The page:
Three earthquakes in the last seven days around the Yellowstone Caldera has triggered concern that the volcano could erupt.
A 1.6 magnitude quake five days ago was quickly followed by a tremor of the same magnitude on the same day.
Two days later, another 1.6 magnitude tremor struck the region, taking the total to 11 earthquakes in the last month.
Typically, when there are tremors around a volcano, it is a sign the magma is recharging and could lead to an explosion.
Residents near to the volcano have taken to social media to voice their concerns that the volcano could blow.
Mary Faith Suarez said: “It’s getting a bit unnerving.”
Catalina Tucker said: “All I can say is if I lived anywhere near this monster I would definitely be moving somewhere else. This volcano is so dangerous and it IS gonna blow.”
However, experts say an earthquake swarm is not necessarily an indication that a volcano will erupt.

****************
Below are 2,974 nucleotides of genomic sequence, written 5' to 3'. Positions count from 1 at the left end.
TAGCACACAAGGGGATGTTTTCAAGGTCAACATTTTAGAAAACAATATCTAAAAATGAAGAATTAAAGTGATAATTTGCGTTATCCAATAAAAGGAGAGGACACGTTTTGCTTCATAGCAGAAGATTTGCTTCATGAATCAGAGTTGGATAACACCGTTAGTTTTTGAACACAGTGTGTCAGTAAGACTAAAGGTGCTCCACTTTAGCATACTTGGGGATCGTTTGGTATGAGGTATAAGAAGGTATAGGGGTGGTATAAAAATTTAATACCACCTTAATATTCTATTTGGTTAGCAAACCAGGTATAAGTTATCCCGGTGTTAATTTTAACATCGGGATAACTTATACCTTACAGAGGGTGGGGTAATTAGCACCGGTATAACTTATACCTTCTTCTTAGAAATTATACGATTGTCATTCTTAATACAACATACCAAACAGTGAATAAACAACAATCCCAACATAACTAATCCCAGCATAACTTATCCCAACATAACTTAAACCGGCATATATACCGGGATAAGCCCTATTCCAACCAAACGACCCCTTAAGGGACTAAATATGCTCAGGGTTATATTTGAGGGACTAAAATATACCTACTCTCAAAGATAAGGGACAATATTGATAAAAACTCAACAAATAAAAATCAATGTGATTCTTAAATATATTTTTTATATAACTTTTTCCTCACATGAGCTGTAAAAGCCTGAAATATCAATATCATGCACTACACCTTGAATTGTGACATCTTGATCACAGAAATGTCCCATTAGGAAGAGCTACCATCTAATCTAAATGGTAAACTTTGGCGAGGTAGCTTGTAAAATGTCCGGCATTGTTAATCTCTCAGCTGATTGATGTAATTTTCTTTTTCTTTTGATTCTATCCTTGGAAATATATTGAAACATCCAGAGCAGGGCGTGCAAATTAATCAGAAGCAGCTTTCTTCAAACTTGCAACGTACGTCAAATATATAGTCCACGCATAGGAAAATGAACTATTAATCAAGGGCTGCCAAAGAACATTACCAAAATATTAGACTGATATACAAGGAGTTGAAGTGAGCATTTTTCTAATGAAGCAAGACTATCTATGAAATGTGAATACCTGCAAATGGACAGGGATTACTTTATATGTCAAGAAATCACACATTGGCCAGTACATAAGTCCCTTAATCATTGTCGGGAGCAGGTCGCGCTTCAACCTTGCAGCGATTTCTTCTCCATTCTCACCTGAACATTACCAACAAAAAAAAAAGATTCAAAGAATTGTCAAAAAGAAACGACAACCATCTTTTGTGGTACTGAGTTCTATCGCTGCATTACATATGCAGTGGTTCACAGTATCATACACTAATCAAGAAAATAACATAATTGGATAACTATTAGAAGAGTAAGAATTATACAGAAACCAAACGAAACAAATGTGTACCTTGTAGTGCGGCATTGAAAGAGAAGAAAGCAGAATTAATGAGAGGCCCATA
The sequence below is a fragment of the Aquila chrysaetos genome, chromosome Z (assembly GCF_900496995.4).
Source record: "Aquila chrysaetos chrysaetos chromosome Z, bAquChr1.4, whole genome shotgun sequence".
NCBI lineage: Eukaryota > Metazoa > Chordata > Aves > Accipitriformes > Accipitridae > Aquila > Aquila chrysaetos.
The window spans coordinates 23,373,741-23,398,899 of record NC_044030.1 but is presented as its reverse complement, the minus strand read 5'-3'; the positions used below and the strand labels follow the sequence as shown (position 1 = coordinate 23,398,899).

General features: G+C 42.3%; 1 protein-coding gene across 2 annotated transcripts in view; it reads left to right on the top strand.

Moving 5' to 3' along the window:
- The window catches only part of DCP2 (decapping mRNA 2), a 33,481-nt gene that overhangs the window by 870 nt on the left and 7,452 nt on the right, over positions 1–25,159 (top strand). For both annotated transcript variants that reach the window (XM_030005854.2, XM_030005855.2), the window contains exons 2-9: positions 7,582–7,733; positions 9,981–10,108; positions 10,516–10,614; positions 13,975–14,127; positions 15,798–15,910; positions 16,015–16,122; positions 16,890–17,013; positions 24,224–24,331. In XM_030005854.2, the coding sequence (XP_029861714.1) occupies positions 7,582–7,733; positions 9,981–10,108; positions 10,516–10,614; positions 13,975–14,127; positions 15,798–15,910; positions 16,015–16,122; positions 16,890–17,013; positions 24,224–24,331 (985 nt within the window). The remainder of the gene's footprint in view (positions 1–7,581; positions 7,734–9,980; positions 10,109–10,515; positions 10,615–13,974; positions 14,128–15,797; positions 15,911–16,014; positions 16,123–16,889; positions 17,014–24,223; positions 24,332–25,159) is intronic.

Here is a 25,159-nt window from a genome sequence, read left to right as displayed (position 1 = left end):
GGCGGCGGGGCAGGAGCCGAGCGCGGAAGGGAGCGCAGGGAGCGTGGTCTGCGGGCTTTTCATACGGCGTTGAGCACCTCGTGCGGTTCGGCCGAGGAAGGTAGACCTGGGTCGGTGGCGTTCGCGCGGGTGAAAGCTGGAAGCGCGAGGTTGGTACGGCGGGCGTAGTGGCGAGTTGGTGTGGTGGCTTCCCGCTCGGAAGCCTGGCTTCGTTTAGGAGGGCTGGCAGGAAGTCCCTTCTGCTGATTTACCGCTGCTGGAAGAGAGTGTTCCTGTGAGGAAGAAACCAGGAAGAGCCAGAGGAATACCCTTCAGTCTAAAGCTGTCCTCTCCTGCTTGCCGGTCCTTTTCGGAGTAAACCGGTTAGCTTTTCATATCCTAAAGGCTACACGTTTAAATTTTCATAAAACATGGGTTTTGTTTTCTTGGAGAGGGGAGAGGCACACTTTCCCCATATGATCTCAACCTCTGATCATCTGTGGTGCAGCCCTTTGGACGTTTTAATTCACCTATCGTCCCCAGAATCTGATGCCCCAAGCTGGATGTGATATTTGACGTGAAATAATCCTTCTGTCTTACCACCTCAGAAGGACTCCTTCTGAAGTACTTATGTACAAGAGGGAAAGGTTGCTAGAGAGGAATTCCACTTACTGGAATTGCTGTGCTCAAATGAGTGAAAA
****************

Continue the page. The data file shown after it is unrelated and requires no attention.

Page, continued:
Jamie Farrell at the University of Utah in Salt Lake City has said: “Earthquake swarms are fairly common in Yellowstone.
“There is no indication that this swarm is related to magma moving through the shallow crust.”
The Yellowstone Caldera supervolcano last erupted 70,000 years ago.
If the volcano were to erupt it would kill an estimated 87,000 people immediately and make two-thirds of the USA immediately uninhabitable.
The large spew of ash into the atmosphere would block out sunlight and directly affect life beneath it creating a “nuclear winter”.
The massive eruption could be a staggering 6,000 times as powerful as the one from Washington’s Mount St Helens in 1980 which killed 57 people and deposited ash in 11 different states and five Canadian provinces.
If the volcano explodes, a climate shift would ensue as the volcano would spew massive amounts of sulphur dioxide into the atmosphere, which can form a sulphur aerosol that reflects and absorbs sunlight.